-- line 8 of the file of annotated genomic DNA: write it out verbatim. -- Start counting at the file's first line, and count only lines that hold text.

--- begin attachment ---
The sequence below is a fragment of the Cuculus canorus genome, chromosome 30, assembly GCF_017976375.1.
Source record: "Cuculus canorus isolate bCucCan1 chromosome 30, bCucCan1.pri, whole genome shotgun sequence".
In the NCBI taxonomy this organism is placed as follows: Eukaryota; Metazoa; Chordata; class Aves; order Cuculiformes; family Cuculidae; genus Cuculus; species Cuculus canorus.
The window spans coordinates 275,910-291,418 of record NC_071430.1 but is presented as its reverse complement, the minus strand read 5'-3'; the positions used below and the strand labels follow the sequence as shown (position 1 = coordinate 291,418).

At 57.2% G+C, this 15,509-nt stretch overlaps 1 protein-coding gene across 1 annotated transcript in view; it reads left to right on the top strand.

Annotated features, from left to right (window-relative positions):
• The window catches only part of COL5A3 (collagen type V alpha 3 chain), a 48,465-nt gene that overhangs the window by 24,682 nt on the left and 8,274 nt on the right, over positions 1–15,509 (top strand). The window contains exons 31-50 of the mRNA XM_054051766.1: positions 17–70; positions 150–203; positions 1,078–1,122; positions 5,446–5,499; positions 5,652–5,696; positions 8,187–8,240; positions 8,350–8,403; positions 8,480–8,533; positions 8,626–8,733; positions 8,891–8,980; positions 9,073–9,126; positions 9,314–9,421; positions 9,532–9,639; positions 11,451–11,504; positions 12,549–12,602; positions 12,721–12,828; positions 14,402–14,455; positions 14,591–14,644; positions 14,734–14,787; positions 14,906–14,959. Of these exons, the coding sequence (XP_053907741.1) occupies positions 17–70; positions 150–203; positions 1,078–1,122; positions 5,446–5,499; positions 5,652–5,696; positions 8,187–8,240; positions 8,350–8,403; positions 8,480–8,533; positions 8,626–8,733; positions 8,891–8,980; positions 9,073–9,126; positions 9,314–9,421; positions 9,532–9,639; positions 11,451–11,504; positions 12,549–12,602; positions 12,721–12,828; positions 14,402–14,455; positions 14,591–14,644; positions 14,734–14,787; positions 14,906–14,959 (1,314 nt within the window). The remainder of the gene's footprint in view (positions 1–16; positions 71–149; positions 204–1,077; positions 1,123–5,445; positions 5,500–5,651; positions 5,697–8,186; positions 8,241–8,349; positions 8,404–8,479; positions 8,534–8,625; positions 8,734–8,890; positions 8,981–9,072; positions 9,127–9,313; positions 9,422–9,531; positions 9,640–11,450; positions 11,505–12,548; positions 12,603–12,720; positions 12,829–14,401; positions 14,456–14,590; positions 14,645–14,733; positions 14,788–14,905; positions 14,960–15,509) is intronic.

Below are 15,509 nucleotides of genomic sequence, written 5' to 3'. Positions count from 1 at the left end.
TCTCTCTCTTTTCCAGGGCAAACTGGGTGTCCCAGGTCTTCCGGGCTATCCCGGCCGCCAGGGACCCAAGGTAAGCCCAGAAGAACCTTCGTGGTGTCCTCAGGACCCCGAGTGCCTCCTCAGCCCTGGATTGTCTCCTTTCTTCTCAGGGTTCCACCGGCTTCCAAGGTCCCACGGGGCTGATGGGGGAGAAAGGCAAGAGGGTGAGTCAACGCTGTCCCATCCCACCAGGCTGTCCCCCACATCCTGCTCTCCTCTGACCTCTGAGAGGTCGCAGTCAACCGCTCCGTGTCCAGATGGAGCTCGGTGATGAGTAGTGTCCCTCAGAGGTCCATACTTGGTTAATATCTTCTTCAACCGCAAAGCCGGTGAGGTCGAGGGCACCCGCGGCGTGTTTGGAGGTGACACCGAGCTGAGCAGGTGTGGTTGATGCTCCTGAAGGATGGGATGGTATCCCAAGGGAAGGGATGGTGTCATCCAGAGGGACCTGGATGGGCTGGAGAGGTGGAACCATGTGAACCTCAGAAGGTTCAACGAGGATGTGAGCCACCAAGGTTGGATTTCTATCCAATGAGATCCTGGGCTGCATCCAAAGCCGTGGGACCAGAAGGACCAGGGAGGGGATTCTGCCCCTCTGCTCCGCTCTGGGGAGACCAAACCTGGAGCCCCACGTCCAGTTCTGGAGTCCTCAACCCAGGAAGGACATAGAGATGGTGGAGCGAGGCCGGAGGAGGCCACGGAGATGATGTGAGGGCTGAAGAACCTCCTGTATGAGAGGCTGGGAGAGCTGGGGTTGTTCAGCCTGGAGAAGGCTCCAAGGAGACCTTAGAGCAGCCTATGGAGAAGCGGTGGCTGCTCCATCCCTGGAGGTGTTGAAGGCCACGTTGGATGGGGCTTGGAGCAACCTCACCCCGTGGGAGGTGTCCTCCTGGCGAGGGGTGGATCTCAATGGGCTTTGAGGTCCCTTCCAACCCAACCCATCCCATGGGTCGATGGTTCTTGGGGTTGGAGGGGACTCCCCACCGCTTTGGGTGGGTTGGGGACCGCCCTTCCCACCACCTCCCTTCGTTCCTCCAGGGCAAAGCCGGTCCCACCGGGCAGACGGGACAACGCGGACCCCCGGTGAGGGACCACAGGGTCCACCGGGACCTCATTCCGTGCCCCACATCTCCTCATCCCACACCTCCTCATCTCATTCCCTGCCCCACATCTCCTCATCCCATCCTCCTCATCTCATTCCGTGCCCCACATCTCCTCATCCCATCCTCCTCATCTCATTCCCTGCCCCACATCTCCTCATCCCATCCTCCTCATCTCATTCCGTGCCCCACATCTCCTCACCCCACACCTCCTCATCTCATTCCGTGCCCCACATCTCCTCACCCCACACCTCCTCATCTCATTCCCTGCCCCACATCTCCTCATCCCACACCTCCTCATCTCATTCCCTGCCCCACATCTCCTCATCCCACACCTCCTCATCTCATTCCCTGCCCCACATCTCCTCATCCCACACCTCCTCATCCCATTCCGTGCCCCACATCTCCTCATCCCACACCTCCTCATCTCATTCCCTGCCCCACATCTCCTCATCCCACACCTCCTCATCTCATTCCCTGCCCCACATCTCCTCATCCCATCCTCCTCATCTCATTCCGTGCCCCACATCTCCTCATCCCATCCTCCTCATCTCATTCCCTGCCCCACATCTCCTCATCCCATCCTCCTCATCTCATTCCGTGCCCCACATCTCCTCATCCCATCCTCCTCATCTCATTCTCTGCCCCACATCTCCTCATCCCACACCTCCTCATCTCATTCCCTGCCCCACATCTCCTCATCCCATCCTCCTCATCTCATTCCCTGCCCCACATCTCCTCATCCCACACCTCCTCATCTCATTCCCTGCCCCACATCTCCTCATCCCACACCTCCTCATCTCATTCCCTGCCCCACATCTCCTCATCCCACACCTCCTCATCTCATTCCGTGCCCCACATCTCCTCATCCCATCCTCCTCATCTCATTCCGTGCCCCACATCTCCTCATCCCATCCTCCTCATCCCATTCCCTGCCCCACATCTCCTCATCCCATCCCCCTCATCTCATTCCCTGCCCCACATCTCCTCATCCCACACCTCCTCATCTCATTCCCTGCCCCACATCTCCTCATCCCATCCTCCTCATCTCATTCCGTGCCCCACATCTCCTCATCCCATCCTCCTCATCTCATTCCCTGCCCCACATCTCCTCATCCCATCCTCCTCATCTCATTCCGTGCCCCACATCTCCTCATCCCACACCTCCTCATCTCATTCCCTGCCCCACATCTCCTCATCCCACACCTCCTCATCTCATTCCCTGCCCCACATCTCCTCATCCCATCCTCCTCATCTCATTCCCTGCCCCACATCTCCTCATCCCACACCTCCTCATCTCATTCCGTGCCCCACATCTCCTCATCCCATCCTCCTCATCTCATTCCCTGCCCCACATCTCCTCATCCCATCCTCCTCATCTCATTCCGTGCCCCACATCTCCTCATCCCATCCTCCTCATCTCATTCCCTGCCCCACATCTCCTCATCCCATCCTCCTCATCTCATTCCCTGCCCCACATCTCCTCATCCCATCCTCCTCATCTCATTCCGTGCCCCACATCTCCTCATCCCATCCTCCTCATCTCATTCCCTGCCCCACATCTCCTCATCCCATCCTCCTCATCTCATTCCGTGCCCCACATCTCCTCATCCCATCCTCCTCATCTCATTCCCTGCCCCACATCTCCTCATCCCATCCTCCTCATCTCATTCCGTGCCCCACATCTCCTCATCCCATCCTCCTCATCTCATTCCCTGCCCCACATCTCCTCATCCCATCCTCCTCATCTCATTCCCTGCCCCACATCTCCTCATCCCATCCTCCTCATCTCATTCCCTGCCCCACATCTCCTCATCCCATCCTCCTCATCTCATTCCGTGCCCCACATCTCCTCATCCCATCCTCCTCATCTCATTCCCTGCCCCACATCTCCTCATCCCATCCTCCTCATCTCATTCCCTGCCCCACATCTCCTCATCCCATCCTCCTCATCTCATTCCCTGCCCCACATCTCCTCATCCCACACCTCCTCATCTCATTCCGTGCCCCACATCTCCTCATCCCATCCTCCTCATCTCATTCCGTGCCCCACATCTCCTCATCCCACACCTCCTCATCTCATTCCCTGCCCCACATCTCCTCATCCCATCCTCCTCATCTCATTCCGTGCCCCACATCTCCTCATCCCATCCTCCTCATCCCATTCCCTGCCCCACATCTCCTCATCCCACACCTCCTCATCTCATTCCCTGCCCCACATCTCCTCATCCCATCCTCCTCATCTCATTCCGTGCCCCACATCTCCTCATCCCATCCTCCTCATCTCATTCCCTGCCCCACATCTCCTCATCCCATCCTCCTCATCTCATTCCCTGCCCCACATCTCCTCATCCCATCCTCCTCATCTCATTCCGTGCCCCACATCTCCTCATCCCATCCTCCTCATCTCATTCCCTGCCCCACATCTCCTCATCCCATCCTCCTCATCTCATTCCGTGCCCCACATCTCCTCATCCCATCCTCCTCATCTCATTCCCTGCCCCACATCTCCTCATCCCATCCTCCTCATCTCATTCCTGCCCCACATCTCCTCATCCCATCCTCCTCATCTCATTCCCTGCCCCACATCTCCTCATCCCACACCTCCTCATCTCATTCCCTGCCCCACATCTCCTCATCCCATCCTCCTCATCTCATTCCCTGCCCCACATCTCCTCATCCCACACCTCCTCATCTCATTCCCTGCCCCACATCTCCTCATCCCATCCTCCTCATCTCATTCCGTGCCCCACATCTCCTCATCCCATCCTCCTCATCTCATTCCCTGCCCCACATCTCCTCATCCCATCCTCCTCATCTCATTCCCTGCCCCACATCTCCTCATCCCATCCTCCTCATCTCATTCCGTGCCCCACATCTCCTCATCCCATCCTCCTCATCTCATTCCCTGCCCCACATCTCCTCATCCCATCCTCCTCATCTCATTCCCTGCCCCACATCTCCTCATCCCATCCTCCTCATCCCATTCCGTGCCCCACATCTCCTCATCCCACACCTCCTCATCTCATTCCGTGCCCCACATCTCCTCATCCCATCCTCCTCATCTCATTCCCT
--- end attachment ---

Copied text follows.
Below are 15,509 nucleotides of genomic sequence, written 5' to 3'. Positions count from 1 at the left end.